Terry started walking away from the pyres and I quickly followed. We walked further along the ghat, the water almost reaching our feet. We turned our backs to the river and climbed steep steps back into the strange shelter of the old city. Our winding adventure continued and we found another higher ghat where some steps remained above water. Here we sat and watched the river away from the action of Manikarnika.
By this point along the river there were barely any tourists and the behaviour at the water edge was completely different to that at the more popular ghats. Here young teenagers who had stripped down to their underwear plunged into the river and tossed around a water bottle playing with a surprisingly domesticated dog (this is a rare sight as most of the dogs in Varanasi are mangy strays). Two small boys chased the dog through the water and dived in and out filling their mouths with water and spitting out fountains at one another. Here there was a sense of joy and playfulness, an innocent indulgence that I had not as yet seen in Varanasi. As the boys played, laughed and chanted joyfully, an old woman sat at the water edge and scrubbed a shawl with a bar of soap. Every few minutes she turned her head to look up the stone steps and almost every time she turned I caught her eye. She smiled a very private and humble smile and turned back to the Ganga and her washing. Once the shawl was clean she removed her top and let loose her long straw like black hair. She cupped her hair and poured the river water onto it. She took the same soap bar and worked it into her roots and ends and dunked her head into the river rubbing away the soap with filthy green and brown water.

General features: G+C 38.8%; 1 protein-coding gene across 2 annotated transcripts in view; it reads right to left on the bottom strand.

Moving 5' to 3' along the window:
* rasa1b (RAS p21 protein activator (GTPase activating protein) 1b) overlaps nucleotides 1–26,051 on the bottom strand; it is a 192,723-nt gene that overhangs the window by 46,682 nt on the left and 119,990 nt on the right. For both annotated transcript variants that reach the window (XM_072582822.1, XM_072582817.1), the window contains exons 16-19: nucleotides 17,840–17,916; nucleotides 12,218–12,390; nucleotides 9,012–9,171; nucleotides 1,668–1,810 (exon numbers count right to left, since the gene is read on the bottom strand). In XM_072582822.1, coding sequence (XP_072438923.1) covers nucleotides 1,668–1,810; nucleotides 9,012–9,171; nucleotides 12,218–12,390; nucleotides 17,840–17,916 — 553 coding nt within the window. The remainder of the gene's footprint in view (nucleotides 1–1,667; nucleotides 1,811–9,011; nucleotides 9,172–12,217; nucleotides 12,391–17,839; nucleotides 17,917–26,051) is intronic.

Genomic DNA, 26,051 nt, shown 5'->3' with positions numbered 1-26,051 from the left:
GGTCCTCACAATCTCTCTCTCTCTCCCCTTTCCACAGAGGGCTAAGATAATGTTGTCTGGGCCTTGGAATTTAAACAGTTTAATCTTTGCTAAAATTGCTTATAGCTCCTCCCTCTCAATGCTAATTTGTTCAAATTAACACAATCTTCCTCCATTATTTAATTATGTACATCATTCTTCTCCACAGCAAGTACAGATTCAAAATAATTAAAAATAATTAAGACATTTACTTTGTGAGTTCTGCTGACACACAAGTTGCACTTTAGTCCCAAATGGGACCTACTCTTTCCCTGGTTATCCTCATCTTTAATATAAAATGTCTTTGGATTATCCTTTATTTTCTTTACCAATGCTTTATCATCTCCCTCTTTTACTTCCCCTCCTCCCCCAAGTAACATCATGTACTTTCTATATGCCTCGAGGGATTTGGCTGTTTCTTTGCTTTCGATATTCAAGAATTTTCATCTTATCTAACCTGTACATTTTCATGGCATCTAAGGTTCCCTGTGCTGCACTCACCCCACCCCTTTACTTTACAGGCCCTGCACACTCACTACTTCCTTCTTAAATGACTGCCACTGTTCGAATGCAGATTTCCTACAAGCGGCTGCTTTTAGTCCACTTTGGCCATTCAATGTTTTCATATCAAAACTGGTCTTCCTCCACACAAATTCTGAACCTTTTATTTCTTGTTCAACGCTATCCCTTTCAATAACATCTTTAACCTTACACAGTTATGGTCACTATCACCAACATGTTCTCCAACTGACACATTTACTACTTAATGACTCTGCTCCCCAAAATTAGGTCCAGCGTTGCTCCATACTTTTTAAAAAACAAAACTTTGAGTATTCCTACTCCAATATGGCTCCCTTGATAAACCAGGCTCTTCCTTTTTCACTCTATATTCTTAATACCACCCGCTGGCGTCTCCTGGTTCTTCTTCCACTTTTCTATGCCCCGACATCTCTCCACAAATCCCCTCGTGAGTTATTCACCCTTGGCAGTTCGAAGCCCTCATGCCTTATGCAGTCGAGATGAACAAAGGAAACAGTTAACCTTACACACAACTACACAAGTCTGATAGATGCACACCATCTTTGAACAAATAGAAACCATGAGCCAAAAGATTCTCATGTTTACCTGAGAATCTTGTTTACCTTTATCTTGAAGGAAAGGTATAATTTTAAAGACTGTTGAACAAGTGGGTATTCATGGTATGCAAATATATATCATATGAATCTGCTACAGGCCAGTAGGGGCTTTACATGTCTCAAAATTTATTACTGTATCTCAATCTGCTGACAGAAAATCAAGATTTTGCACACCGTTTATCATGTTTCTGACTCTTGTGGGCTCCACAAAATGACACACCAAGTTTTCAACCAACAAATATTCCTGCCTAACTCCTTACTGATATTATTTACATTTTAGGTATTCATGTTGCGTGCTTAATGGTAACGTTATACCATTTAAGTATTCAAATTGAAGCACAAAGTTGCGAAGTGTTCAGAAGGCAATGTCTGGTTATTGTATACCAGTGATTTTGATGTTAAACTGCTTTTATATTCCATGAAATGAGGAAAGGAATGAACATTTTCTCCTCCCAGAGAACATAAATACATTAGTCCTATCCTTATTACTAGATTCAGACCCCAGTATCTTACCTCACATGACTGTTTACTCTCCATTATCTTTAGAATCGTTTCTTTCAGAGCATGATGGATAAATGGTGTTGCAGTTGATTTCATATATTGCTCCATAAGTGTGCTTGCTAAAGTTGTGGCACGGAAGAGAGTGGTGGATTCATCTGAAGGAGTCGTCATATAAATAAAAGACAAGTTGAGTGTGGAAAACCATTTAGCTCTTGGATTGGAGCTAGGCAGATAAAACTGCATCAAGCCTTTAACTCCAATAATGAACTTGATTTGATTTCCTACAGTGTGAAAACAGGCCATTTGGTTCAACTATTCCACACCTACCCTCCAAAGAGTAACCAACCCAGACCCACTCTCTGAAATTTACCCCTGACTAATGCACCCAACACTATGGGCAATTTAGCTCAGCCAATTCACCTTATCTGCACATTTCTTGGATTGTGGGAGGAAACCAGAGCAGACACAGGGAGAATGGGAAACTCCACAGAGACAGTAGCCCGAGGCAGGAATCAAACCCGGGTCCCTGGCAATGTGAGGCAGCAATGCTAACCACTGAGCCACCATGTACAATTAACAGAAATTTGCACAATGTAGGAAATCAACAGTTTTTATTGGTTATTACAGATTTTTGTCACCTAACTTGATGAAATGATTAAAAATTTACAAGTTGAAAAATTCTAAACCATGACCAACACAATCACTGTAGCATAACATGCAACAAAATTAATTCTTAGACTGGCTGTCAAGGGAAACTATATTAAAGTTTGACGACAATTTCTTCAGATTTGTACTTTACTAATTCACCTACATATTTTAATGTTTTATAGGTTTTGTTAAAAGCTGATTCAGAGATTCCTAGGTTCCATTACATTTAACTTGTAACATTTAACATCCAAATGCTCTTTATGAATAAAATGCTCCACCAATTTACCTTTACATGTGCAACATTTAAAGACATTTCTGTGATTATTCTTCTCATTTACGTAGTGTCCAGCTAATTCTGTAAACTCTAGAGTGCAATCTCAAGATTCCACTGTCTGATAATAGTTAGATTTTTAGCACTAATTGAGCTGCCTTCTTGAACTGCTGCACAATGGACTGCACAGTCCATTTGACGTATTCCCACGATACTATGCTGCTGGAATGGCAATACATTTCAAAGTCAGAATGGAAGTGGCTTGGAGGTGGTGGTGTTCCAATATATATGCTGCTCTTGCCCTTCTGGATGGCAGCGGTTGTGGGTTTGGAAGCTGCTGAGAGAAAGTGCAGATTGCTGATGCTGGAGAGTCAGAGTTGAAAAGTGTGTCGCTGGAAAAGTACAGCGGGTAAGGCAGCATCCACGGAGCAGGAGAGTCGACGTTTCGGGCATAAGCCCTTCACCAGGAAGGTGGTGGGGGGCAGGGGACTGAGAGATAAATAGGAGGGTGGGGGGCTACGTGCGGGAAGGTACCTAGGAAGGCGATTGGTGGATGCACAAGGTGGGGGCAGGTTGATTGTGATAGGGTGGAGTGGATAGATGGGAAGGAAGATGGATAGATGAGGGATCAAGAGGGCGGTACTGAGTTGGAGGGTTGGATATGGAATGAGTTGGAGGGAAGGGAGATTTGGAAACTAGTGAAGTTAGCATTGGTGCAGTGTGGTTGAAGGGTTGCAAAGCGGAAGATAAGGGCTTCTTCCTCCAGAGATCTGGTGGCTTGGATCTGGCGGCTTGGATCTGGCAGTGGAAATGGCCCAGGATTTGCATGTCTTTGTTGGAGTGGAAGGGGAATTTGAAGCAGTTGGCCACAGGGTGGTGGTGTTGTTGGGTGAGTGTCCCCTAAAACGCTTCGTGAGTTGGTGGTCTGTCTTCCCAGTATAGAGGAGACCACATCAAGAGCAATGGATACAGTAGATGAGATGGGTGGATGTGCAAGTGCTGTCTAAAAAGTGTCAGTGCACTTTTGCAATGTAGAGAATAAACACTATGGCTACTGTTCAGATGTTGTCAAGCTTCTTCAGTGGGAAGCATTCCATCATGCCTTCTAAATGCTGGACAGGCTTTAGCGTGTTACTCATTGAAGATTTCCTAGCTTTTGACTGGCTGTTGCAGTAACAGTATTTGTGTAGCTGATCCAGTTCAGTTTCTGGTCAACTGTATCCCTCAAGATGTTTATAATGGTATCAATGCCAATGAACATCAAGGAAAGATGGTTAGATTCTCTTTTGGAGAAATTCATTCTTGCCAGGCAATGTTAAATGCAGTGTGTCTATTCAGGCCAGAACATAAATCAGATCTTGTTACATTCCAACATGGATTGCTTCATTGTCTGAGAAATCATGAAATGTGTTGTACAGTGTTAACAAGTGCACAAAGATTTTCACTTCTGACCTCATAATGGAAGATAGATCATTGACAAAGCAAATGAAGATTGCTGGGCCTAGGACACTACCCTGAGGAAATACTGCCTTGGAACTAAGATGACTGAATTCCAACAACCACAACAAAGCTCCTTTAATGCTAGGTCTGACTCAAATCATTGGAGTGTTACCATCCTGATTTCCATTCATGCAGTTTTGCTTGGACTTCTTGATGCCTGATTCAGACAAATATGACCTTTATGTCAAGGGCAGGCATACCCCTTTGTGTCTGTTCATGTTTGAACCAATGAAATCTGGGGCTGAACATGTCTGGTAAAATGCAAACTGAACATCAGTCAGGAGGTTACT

Here where the tall buildings along the water cast a shadow, which stopped exactly at the water’s edge, I felt I was very much in a city of life, populated by real people whose own personal stories were not defined by the myths and legends of Varanasi. We stayed here a while in silence. I felt that I could have stayed for the entire day.
Terry explained that because most of the tourists in Varanasi only stay for a few days they only go to the most famous ghats and the tourist parade in the old city. Once you walk north beyond Manikarnika the tourist route quickly ends and here lived and bath the real people of Varanasi. Here there was silence and laughter. I know now that for the next few months I will be heading north.